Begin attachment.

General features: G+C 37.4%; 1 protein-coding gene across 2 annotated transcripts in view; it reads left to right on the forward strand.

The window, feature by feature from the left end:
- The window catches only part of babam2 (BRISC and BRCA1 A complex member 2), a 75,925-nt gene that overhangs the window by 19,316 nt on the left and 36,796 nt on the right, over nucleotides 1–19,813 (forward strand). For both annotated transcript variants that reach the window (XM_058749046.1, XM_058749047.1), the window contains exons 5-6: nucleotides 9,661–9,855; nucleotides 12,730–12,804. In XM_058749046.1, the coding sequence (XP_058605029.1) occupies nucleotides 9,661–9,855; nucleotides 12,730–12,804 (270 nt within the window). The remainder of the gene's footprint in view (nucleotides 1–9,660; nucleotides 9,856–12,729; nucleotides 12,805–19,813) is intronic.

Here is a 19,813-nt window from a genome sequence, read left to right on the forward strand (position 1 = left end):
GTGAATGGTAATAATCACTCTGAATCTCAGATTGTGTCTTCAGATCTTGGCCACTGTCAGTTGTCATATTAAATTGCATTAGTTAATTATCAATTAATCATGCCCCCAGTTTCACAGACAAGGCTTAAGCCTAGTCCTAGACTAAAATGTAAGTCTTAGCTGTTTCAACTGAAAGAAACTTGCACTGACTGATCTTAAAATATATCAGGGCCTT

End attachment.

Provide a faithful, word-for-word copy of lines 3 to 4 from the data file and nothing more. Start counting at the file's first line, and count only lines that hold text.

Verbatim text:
- The window catches only part of babam2 (BRISC and BRCA1 A complex member 2), a 75,925-nt gene that overhangs the window by 19,316 nt on the left and 36,796 nt on the right, over nucleotides 1–19,813 (forward strand). For both annotated transcript variants that reach the window (XM_058749046.1, XM_058749047.1), the window contains exons 5-6: nucleotides 9,661–9,855; nucleotides 12,730–12,804. In XM_058749046.1, the coding sequence (XP_058605029.1) occupies nucleotides 9,661–9,855; nucleotides 12,730–12,804 (270 nt within the window). The remainder of the gene's footprint in view (nucleotides 1–9,660; nucleotides 9,856–12,729; nucleotides 12,805–19,813) is intronic.

Here is a 19,813-nt window from a genome sequence, read left to right on the forward strand (position 1 = left end):